MINNEAPOLIS -- Looking for perhaps the final stop on a
career filled with All-Star appearances and alcohol problems,
Vin Baker turned to two familiar faces from his past.
He signed a nonguaranteed contract with the Minnesota Timberwolves on Monday, coming to play for a former coach in Dwane Casey and a former mentor in Kevin McHale.
"I just felt like it was the right fit," said Baker, entering
his 14th NBA season.
Baker worked with Casey when the coach was an assistant in
Seattle and also volunteered at McHale's basketball camp in Cape
Cod, Mass., when Baker was in college at Hartford.
"I know his issues. I know his disease," Casey said. "But the
core of Vin Baker is a good person. Does that guarantee that he's
going to fight those demons and fight that situation? I can't
guarantee that. I know he is a good person."
The four-time All-Star averaged 3.4 points and 2.4 rebounds in
spot duty for the Los Angeles Clippers, and has averaged 15.0
points and 7.4 rebounds in 13 NBA seasons. He played with
Timberwolves star Kevin Garnett on the Olympic team in 2000, but
has also battled alcohol and depression issues.
He was cut by the Celtics midway through 2003-04 and later
admitted to binge drinking in his hotel room after playing poorly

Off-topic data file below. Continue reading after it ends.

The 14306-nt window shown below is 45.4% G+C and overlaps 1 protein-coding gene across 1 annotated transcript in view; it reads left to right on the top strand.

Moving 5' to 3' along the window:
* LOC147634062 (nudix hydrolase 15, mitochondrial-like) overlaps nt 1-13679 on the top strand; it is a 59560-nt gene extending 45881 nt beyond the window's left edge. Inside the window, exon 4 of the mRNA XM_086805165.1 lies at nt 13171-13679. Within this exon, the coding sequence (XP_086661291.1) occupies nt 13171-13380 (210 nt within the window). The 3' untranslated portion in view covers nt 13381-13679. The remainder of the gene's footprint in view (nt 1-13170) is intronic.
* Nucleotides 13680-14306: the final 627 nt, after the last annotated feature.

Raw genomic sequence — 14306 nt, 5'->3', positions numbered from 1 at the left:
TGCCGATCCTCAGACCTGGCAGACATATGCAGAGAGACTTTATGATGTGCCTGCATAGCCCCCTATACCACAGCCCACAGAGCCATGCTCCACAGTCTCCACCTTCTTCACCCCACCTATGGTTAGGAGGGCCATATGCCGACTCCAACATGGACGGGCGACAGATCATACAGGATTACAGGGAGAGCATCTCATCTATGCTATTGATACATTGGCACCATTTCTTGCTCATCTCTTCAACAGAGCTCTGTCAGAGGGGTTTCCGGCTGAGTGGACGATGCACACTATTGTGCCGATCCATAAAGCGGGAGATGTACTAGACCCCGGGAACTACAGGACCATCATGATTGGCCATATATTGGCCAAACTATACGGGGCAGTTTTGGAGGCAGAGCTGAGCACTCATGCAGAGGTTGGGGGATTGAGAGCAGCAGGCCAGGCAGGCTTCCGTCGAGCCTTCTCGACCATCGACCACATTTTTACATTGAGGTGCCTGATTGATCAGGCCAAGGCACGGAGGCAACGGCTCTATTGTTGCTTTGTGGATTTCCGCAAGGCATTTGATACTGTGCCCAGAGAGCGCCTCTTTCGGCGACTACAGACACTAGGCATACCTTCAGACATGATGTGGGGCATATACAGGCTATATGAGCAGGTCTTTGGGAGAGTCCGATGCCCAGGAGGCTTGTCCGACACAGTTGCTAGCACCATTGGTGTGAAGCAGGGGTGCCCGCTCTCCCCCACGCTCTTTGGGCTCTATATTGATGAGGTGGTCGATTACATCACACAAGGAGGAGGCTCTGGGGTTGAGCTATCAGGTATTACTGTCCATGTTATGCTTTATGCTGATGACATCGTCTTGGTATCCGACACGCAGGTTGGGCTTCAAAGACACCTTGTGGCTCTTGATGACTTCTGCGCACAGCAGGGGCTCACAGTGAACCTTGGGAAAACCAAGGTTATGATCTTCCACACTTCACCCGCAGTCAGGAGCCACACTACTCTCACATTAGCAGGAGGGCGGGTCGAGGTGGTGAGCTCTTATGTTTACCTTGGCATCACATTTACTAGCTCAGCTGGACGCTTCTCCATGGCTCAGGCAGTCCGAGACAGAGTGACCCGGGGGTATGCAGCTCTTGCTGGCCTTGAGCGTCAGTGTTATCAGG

and showing up to practice with alcohol on his breath.
"It took that for me to grow as a person," Baker said. "Where
God has me right now, I'm very happy in my life. ... I just want to
show fans and players in the league that you can overcome. If you
stay with it and work hard, believe in yourself and trust in God,
things can work out."
The Timberwolves hope he can act as a mentor to forward
Eddie Griffin, who has struggled with alcoholism himself and had several
run-ins with the law.
Baker said he looks forward to having the chance to help him.
Baker spent the summer in Houston working out with former coach
John Lucas, who specializes in helping players with drug and
alcohol addictions, Griffin and a host of other NBA players.
"I definitely hope I can be an inspiration on Eddie," Baker
said. "I certainly hope I can be an influence and help him. I
think he's a tremendous young talent and a tremendous young kid."
If he makes the team, Casey wants Baker to provide some of the
veteran leadership lost when the Timberwolves cut ties with center
Ervin Johnson before last season.
Baker, who turns 35 next month, said he feels great physically.
Once weighing close to 300 pounds at the height of his troubles,
Baker is a trim 250 and ready to help a thin Minnesota frontcourt.
"I still think there's a lot in the tank to offer," Baker
said. "I think I can come and help relieve Kevin, score down low.
There's a lot left and I've worked my butt off this summer to get
ready to come and contribute."